We see a fundamental link between acting responsibly and generating profits
Human rights issues are a concern in many parts of the world where we operate. We use our influence where we can to improve conditions in our supply chain. We do this through our supplier standards and partnership projects with suppliers and third parties.
In 2012, we reviewed our approach, drawing on the UN Universal Declaration of Human Rights and the Organisation for Economic Cooperation and Development’s (OECD’s) Guidelines for Multinational Enterprises .
Human rights criteria are incorporated into our major supply chain management programmes, including our Business Enabler Survey Tool and our Social Responsibility in Tobacco Production (SRTP) programme. Our suppliers are required to meet criteria on issues including workers’ rights and child labour, we encourage compliance with Group policy and local laws, and we are incorporating human rights criteria into all our framework agreements with global suppliers.
Labour standards in tobacco growing
Referring to the ILO Declaration on Fundamental Rights and Principles at Work we set expectations of working conditions and labour standards for farmers, their families and hired workers through our SRTP programme.
Our leaf managers and technicians also help our contracted farmers to protect the occupational health of their farm workers, for example by using agrochemicals safely.
Child labour in tobacco growing
Child labour is an important human rights issue for any industry with an agricultural supply chain and the tobacco industry is no exception.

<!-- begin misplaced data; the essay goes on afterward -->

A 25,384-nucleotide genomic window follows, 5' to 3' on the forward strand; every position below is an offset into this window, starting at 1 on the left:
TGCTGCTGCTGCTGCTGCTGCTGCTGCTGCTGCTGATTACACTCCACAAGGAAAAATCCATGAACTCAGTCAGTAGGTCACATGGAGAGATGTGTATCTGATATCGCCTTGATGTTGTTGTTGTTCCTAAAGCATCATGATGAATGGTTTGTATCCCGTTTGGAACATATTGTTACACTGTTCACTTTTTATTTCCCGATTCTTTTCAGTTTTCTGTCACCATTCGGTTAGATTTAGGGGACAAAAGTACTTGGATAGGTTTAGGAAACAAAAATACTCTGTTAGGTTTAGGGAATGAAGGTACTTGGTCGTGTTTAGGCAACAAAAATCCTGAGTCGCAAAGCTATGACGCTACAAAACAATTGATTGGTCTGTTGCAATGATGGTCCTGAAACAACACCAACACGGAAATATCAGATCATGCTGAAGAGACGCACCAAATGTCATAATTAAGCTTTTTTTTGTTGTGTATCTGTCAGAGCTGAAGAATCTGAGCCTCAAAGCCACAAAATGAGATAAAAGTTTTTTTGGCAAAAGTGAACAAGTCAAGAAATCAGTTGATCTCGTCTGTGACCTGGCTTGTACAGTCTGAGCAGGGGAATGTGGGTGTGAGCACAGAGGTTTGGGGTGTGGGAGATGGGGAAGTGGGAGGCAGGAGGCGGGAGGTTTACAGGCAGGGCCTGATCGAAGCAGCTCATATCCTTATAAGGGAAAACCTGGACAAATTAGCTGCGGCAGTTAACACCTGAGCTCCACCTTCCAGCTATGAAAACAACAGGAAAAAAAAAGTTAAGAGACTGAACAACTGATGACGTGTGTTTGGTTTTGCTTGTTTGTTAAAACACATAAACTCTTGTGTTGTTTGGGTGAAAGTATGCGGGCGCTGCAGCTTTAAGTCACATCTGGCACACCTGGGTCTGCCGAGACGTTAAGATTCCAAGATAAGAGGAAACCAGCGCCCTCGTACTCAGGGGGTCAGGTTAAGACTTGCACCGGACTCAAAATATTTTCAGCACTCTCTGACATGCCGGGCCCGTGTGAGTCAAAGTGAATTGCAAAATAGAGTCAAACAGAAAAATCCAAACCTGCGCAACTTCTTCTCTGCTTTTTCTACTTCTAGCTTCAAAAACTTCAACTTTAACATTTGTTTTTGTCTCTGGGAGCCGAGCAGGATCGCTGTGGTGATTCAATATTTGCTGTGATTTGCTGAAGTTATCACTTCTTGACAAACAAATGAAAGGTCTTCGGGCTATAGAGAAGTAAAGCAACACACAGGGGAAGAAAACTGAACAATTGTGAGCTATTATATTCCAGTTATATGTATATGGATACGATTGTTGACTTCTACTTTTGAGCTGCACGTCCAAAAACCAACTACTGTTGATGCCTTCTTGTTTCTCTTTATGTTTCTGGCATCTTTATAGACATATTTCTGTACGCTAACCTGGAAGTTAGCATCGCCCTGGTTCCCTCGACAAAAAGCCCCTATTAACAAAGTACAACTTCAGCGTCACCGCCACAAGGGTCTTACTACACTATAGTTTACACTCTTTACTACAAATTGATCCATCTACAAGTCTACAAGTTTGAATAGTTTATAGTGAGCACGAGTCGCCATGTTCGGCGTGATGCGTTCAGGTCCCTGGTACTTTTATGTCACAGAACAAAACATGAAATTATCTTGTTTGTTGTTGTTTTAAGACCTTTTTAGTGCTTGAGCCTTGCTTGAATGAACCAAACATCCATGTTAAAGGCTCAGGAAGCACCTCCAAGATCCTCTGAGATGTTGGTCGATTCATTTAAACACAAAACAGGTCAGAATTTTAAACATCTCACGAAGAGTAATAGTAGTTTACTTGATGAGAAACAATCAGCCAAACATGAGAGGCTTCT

It’s often part of local tradition and culture for children to assist their parents with domestic chores and they are often engaged in some sort of agricultural activity. However, they are vulnerable to exploitation and particular efforts should be taken to protect their fundamental rights.
We try to address this by making clear the distinction between this tradition and child labour. Where work impedes a child’s welfare, safety or educational development, it is considered child labour. This includes instances where children do not attend school because they are working, and where their work involves handling hazardous machinery or chemicals.
We work actively to tackle exploitative child labour in tobacco growing and agree with the position and guidance provided by the International Labour Organisation (ILO) in its efforts to promote the rights of the child and for decent work places for all. This includes Convention 138 on minimum age and Convention 182 on the worst forms of child labour.
We have had a Group-wide Child Labour Policy since 2000, which can be downloaded below. The Policy is currently under review with input from the ILO. A new version will be published in 2013.
Child Labour Policy (19 kb)
Our SRTP programme also has a specific focus on child labour. Through SRTP we seek to understand what children are doing and why, promote access to schooling and track efforts to address vulnerability where appropriate.
We continue to play an active role in the ECLT Foundation along with others in the industry, trades unions and the ILO. The Foundation runs community-based projects to raise awareness of child labour issues; improve access to education and health services for children; and build local capacity to address the problem. A number of our companies in tobacco growing countries also run their own community-based programmes to address child labour.
You can find out more at the Foundation’s website www.eclt.org .